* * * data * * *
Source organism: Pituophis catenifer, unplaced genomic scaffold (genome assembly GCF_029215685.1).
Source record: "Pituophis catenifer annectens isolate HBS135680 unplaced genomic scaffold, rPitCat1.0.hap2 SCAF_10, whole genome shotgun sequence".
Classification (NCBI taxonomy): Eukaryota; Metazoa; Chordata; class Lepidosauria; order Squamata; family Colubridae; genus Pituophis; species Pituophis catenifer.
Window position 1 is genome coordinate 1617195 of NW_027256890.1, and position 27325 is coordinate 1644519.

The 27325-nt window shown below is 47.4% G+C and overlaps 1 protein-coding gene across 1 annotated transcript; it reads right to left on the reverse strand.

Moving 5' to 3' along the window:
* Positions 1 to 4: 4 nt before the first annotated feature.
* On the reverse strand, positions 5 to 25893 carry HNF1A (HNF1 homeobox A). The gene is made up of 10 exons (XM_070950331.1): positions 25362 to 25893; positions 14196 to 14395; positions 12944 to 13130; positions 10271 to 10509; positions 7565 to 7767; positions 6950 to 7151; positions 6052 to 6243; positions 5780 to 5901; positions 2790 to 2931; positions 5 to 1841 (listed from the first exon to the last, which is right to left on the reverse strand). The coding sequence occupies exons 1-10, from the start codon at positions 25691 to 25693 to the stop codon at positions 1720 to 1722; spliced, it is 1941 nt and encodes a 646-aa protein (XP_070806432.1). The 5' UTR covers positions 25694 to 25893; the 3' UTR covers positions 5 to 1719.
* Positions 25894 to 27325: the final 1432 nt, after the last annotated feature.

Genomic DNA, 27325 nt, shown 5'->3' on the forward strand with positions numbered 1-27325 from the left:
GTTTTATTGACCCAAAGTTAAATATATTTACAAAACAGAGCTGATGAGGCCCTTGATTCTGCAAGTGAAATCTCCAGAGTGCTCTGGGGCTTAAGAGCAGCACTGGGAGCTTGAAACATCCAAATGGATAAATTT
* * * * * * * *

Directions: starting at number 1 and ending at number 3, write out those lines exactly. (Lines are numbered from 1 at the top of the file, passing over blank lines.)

Source organism: Pituophis catenifer, unplaced genomic scaffold (genome assembly GCF_029215685.1).
Source record: "Pituophis catenifer annectens isolate HBS135680 unplaced genomic scaffold, rPitCat1.0.hap2 SCAF_10, whole genome shotgun sequence".
Classification (NCBI taxonomy): Eukaryota; Metazoa; Chordata; class Lepidosauria; order Squamata; family Colubridae; genus Pituophis; species Pituophis catenifer.